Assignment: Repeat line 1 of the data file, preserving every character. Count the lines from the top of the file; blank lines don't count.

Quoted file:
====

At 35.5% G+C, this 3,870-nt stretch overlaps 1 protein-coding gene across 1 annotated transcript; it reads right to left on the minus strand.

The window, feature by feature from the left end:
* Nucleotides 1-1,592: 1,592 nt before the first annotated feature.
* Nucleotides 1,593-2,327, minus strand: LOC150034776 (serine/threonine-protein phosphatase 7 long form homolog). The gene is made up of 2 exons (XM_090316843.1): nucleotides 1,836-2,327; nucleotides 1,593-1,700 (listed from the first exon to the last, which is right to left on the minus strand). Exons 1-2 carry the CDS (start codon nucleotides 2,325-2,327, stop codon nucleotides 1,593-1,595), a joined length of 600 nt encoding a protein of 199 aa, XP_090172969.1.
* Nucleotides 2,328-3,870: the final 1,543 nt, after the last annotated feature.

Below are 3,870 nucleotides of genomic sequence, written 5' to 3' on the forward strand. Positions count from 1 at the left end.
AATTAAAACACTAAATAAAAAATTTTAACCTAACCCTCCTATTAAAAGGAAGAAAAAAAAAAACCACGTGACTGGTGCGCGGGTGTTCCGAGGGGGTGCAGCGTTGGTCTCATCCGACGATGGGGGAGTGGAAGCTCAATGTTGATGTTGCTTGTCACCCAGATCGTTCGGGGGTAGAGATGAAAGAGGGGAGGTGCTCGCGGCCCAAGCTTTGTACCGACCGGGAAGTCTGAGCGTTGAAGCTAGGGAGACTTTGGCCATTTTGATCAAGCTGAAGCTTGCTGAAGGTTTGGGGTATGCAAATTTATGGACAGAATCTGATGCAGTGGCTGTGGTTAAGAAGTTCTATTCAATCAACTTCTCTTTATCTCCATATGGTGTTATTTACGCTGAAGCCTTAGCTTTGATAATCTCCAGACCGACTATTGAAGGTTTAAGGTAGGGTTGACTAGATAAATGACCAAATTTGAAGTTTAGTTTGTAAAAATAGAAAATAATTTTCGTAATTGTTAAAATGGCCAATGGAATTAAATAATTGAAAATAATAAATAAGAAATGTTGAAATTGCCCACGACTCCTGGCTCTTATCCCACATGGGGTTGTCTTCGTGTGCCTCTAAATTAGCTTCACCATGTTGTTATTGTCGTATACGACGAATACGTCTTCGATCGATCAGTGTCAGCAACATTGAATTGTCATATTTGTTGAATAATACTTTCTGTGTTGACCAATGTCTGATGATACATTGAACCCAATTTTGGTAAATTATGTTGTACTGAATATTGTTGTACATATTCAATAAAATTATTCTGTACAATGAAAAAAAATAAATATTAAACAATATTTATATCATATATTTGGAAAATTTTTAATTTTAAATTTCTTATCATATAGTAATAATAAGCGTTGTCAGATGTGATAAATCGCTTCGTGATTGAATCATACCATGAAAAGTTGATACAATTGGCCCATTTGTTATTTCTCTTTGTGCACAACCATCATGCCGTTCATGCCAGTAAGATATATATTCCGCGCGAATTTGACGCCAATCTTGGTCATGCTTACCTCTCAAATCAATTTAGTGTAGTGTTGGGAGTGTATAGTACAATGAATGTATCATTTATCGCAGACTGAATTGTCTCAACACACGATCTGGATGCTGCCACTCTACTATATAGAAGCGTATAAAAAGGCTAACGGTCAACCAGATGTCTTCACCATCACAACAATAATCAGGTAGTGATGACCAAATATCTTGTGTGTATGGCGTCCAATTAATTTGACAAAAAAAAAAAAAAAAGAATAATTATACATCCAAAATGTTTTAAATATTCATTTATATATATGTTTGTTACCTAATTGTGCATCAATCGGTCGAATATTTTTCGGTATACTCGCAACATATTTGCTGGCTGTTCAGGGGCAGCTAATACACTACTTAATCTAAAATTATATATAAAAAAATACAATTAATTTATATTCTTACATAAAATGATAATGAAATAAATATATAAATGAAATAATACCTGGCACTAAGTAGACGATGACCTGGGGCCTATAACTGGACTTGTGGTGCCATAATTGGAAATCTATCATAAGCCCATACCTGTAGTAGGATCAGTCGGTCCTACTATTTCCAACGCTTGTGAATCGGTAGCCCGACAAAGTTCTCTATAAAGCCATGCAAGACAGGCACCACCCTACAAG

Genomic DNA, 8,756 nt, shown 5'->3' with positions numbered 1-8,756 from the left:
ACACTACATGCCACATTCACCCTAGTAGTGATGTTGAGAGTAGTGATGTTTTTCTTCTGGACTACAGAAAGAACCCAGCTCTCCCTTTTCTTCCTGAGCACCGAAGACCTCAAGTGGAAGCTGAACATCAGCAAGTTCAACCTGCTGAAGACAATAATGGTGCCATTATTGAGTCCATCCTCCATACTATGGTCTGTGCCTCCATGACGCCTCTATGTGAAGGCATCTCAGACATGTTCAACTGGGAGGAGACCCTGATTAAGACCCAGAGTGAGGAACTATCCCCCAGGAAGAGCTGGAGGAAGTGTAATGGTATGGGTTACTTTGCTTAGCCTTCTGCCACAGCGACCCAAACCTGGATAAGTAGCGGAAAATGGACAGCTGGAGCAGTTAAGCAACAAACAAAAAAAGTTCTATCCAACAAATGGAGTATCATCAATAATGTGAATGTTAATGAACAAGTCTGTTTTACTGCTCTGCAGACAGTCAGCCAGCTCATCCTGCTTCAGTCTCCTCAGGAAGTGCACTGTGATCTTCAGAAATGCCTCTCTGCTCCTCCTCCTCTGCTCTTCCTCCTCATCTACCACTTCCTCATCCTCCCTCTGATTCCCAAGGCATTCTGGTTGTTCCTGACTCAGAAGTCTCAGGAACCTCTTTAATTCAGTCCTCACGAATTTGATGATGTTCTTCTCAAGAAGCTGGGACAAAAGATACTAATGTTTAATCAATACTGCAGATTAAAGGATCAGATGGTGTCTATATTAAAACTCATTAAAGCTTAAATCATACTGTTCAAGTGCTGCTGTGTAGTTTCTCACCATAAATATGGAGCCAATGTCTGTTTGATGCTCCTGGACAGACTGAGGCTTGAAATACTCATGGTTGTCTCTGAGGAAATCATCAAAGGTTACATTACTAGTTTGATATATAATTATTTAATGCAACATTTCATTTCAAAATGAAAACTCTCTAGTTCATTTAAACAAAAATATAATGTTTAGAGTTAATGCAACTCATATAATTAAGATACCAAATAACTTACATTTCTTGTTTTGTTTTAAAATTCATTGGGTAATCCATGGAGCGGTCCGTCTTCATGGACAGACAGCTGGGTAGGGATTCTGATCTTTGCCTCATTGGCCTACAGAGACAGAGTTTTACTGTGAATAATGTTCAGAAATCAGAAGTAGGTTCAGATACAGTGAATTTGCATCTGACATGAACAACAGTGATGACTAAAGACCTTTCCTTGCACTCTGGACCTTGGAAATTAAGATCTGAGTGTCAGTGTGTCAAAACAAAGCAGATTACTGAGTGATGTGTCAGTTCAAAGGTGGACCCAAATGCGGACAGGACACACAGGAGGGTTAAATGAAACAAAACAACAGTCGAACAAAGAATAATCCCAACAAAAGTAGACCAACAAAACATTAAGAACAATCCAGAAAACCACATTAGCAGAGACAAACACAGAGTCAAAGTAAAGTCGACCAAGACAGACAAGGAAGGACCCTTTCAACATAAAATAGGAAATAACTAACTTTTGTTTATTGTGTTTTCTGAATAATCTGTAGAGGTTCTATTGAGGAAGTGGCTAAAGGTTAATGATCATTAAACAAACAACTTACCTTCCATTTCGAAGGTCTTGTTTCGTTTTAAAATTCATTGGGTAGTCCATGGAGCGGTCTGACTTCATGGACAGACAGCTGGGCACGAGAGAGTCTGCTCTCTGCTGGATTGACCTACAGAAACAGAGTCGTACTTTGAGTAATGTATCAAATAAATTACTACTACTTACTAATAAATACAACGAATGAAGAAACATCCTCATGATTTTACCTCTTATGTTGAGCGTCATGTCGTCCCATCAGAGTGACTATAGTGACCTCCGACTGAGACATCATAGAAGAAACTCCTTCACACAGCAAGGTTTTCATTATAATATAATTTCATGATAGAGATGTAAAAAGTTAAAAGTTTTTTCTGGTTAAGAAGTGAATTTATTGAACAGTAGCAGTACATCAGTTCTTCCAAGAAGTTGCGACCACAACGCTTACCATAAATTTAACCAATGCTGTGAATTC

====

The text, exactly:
At 35.5% G+C, this 3,870-nt stretch overlaps 1 protein-coding gene across 1 annotated transcript; it reads right to left on the minus strand.